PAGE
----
Social and Ethics Committee (SEC)


On 27 and 28 April 2020 two of Applicant’s directors applied to the Tribunal for an exemption from appointing a Social and Ethics Committee (SEC) in terms of section 72(5) of the Act. The former application was supported by an affidavit, seemingly signed by the same directors stated above. Mr Guillaumé Marais claimed to be duly authorized as per a Resolution attached to the papers filed. The Applicant claimed to have exceeded the minimum Public Interest Score (PIS) of 500 points for the financial year ending February 2020 and that it was therefore required to appoint a SEC in terms of section 72(4), read with Regulation 43 of the Companies Regulations for an exemption from the requirement to appoint a SEC.

The Tribunal had to determine the following:

  • Whether the Applicant had met the Tribunal’s procedural requirements;
  • Whether it was reasonably necessary in the public interest to require the Applicant to have a SEC, having regard to the nature and extent of the Applicant’s exemption; and
  • Lastly, whether the Applicant had made out a proper case for exemption.

The Tribunal found that the attached affidavit to the papers indicated at the outset that it is made by more than one director, which is not proper in law. One of the directors has inserted “witness” near her signature, which is again not appropriate in an affidavit. Furthermore, the Special Board Resolution signed on 17 April 2019, and attached to Applicant’s papers, does not specifically grant Mr. Marais authority to lodge an application of this nature. The Tribunal’s view is that the reasons why the Applicant applied for exemption are not clear. The Applicant stated the following: “After evaluation that the Public Interest Score was above 500 in any Two of the past Five Financial years. The Company is operating on a day to day business in Temporary Employment Services and Recruitment. The reason why the Company’s PIS is above 500 is because they supply individuals to other registered companies as an employment agency on a temporary basis. The Monthly accounts are not managed or processed by a related member of the board of directors and is compiled internally. The company is not a subsidiary of a company that requires an appointment of a Social and Ethics Committee. At this stage, it is not required to appoint a SEC as the Company and its employees are managed by the Board and appointed individuals to assist with their needs and requirements as prescribed by the various acts: …”

The Tribunal found that Mr Marais’s did not have authority to represent the Applicant in the proceedings and the paucity of relevant information is fatal to the application. The application for exemption from the requirement to appoint the SEC was dismissed.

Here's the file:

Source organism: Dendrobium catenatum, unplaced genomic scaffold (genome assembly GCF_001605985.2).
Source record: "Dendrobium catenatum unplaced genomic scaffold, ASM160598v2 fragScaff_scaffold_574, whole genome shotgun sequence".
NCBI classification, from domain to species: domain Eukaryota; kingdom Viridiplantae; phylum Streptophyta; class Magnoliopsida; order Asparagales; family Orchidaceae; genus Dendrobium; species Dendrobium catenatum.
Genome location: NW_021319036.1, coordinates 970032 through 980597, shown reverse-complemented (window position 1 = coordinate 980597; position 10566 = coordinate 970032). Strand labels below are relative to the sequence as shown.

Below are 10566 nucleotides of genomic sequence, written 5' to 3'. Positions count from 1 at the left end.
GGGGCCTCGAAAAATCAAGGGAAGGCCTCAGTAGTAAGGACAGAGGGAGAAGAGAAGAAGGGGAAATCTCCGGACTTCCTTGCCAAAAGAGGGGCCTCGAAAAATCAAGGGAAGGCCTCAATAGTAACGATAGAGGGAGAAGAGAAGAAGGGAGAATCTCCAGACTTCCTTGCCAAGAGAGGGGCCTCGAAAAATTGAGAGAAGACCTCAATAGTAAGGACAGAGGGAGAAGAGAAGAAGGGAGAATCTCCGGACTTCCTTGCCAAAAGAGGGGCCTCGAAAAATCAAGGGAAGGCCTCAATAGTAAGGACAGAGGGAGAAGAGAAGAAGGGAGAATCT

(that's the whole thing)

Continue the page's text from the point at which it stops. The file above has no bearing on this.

ORDER: Dismissed.


Directorship dispute


The Applicant applied to the Tribunal for the removal of the Respondent as a director of European Safety Action (Pty) Limited. The dispute between the parties in this matter related to the alleged reckless intentions or negligent conduct of the Respondent who is alleged to have flouted the rules as a director of ESA. The Applicant alleged the following:

  • The Respondent neglected his duties as a director of ESA in that he privately conducted occupational health services trainings for various competitor companies, which companies are offering the same type of training as ESA.
  • The Respondent had closed the business account of ESA unilaterally and the business account remain closed.
  • The Respondent has never shown any remorse or interest to reopen the business account of ESA he unlawfully closed.
  • The closure of the business account has precipitated the immediate suspension of the contract that ESA secured with Dixon Batteries.

The Applicant filed the application with the Tribunal on the 22nd day of January 2020. In terms of Regulation 142(2) of the Company Regulations, the Applicant is required to serve a copy of the application and supporting affidavit on each respondent cited in the application, within 5 business days after filing it with the Tribunal. There was no proof of service of the application upon the Respondent. However, the Respondent did file an answer to the application through email communication dated 24 January 2020. Furthermore, the Respondent appeared at the hearing of the matter that was held on 27 January 2020. The Tribunal was satisfied that the matter was properly served upon the Respondent in terms Regulation 142 as well complied with Regulation 142(1).